- Our most pressing water issues cannot be tackled if Brazilian youth do not see themselves as active citizens ready to reclaim their rights as empowered advocates in local and national water governance systems.
Since 2017, we were able to organise and coordinate trainings, workshops and activism actions in ten different Brazilian cities, raising awareness on issues, offering young people a platform and tools to spread out their voices and take part in the discussions around water management. Right now, our challenge is to work for the implementation of local water security plans, turning them into policy instruments to ensure the distribution of quality water in a sustainable way, avoiding waste and preventing future water crisis.
The lessons drawn from these processes are many and we can confess that sometimes the challenges seem almost endless. After more than one year working closely with young people from the five regions of Brazil who represent different social, economic and ethnic realities, we have learned to cling to the belief that we are a driving force for sustainable development.
We are certainly aware of the multitude of challenges we are facing when dealing with water issues in Brazil, but we remain confident that when equipping young people with the skills, knowledge and confidence, we are on the right path to achieve the SDGs.
Just like our campaign video shows, even in a diverse and big country as Brazil, youth activists have shared concerns and struggles; and these are precisely the reasons why we need to keep demanding for public policies and decision-making spaces that take into account the needs and visions of young people.
Working with UK Youth to Create Global Change
International Youth Day is an opportunity to reinforce the importance of young people within the SDG agenda. At WaterAid, it is a chance to reflect upon the importance of clean water, decent toilets and good hygiene for the empowerment of young people around the world. We also recognise the energy, enthusiasm and potential young people in the UK who are leading our mission have. Whether a student in school or university, a youth group member, or someone starting out in the workplace, young people have a pivotal role to play in determining how the world will achieve the SDGs. It is vital that we are educating, empowering and equipping them with the tools to be part of the solution, as we work to make clean water and decent toilets normal for everyone, everywhere.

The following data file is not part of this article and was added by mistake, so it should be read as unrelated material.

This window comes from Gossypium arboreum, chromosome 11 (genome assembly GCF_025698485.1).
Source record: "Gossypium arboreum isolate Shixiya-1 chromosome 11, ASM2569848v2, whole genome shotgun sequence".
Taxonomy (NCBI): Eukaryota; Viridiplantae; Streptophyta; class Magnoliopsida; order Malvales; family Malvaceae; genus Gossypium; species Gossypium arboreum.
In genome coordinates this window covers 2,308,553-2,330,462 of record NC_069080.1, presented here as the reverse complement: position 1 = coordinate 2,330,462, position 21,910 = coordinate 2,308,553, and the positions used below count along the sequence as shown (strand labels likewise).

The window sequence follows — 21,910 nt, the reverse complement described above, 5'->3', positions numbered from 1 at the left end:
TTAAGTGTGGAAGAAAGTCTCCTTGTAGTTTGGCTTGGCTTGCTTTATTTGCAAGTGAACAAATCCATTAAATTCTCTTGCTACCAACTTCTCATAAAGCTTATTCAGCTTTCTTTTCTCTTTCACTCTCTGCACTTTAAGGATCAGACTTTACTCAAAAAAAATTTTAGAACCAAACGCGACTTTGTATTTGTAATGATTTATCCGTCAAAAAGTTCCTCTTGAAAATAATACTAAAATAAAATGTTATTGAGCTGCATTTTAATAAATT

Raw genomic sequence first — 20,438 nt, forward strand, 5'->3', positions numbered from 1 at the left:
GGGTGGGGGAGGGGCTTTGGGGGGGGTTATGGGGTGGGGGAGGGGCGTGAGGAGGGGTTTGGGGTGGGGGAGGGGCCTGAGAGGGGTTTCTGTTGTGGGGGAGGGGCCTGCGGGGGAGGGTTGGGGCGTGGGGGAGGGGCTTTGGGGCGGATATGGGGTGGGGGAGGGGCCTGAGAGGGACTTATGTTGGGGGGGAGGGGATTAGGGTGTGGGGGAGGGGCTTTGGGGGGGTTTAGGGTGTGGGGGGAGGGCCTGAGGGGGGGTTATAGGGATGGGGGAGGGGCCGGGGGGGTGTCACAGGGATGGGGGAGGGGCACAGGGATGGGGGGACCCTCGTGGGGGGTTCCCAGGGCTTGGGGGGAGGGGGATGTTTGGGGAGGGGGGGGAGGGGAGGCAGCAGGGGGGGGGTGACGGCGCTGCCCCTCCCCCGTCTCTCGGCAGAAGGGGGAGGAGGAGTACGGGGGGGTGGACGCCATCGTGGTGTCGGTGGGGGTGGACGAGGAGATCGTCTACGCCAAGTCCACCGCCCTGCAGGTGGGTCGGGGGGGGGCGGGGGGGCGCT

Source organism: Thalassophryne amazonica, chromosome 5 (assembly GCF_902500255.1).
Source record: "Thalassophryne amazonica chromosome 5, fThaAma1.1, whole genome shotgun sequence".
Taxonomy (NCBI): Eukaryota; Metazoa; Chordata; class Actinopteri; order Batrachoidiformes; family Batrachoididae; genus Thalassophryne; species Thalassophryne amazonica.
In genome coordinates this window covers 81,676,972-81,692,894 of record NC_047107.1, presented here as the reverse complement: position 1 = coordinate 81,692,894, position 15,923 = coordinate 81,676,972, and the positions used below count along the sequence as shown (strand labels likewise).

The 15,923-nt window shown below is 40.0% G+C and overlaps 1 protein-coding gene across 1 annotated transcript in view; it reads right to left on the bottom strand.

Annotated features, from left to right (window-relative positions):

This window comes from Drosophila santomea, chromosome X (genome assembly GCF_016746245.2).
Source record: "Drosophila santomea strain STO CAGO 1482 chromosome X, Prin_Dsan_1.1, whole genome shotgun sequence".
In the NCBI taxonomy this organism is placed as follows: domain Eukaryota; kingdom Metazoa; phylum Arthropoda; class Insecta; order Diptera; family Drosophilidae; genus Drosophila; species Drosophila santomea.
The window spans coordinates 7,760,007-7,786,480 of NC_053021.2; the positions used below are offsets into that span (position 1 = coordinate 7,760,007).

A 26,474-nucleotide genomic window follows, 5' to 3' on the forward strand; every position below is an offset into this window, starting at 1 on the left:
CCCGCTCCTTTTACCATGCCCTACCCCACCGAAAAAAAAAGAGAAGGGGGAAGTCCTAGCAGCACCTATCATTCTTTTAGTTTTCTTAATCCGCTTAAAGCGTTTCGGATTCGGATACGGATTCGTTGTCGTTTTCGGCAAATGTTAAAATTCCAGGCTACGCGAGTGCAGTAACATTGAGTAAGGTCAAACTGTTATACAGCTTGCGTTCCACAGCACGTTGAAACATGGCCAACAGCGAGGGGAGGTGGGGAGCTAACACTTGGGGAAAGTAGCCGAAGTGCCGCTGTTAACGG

In September 2018, WaterAid will be launching its Youth Ambassador Programme, inviting secondary school-aged pupils across the UK to become the voice of WaterAid in their school and wider community. They will be equipped with the tools they need to educate their peers, campaign within their communities and fundraise to empower the 1 in 9 around the world who don’t have clean water close to home. It’s an opportunity to engage young people as leaders with a heart for global issues, and we can’t wait to see what creative actions they come up with.
For inspiration, they can look to our Student Ambassadors; dedicated university volunteers who represent WaterAid year-round on campuses across the UK. They have spent the last academic year making noise about the water and sanitation crisis and raising vital funds at the same time. From delivering inspiring talks to donning toilet-costumes in the Student Union, we could not do the work we do without the passion and creativity of our young supporters on the ground.
This International Youth Day, we will be reflecting upon the need to converse with young people as we work towards the achievement of Goal 6 and waiting in anticipation for the burst of creativity and excitement that our Youth Ambassadors and Student Ambassadors will bring to the table in the new academic year.
End Water Poverty is a global coalition of non-governmental and civil society organisation working towards ending the water and sanitation crisis. We work closely with organisations across all regions and provide them with support and a platform to showcase their work. During our Water Action Month 2018 campaign, we placed a focus on youth participation in WASH and we hope to continue this in upcoming campaigns.